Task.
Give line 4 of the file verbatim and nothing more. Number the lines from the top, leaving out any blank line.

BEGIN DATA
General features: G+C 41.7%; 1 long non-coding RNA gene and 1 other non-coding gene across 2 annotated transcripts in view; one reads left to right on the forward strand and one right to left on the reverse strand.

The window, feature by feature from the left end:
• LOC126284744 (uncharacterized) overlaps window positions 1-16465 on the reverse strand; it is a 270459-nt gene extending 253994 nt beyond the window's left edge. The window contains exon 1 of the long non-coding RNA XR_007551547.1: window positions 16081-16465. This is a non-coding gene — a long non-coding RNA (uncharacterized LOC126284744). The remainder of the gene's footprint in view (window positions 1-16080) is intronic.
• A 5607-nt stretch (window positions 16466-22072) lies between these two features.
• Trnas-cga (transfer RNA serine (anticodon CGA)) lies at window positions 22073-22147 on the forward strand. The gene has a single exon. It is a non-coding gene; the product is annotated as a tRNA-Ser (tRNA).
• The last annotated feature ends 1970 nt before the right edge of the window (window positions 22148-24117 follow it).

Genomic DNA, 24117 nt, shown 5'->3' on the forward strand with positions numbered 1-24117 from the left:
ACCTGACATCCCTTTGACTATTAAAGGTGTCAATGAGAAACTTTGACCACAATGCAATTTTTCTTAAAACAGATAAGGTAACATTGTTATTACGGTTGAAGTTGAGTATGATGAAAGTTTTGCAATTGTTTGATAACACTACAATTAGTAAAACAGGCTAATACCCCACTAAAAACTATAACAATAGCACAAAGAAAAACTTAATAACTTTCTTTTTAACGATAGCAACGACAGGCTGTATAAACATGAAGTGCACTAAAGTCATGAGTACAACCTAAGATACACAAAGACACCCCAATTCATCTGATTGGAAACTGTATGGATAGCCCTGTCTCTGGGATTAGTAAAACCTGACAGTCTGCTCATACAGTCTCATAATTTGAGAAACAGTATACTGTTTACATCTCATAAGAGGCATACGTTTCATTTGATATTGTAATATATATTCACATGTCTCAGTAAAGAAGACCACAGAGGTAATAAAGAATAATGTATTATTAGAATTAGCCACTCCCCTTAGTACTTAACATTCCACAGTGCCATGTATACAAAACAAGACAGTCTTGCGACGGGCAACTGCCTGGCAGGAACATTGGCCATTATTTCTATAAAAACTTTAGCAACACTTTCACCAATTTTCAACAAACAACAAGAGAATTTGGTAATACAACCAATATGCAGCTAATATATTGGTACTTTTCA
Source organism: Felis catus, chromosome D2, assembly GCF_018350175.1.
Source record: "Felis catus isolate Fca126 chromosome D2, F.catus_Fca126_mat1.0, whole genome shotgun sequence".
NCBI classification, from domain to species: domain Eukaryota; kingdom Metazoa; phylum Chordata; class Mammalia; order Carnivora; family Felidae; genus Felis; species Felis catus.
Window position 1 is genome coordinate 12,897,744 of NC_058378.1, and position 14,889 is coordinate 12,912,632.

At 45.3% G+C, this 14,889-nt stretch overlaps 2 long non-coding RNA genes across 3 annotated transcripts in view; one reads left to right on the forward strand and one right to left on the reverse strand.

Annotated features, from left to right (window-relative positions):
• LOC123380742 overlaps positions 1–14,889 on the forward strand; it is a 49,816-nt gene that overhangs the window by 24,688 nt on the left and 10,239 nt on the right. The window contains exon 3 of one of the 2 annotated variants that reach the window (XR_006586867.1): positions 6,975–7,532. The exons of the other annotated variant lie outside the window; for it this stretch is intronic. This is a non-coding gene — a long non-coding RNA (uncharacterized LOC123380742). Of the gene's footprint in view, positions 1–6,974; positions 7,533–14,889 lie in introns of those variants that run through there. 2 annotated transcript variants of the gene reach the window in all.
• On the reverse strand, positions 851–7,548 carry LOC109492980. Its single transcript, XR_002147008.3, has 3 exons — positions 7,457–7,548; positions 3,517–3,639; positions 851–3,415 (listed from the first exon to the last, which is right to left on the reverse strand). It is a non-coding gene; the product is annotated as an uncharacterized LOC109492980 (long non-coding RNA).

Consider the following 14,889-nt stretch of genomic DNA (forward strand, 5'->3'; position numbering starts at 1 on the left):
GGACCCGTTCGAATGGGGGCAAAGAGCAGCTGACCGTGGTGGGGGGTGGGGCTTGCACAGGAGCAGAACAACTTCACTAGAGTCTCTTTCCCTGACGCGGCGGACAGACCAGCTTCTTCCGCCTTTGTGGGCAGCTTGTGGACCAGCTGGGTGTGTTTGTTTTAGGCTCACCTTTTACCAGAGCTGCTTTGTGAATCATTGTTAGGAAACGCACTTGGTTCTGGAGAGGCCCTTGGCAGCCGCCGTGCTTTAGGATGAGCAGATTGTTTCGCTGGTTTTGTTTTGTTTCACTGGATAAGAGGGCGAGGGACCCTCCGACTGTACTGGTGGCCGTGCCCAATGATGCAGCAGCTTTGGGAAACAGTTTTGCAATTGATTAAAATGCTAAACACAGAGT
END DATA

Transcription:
• A 5607-nt stretch (window positions 16466-22072) lies between these two features.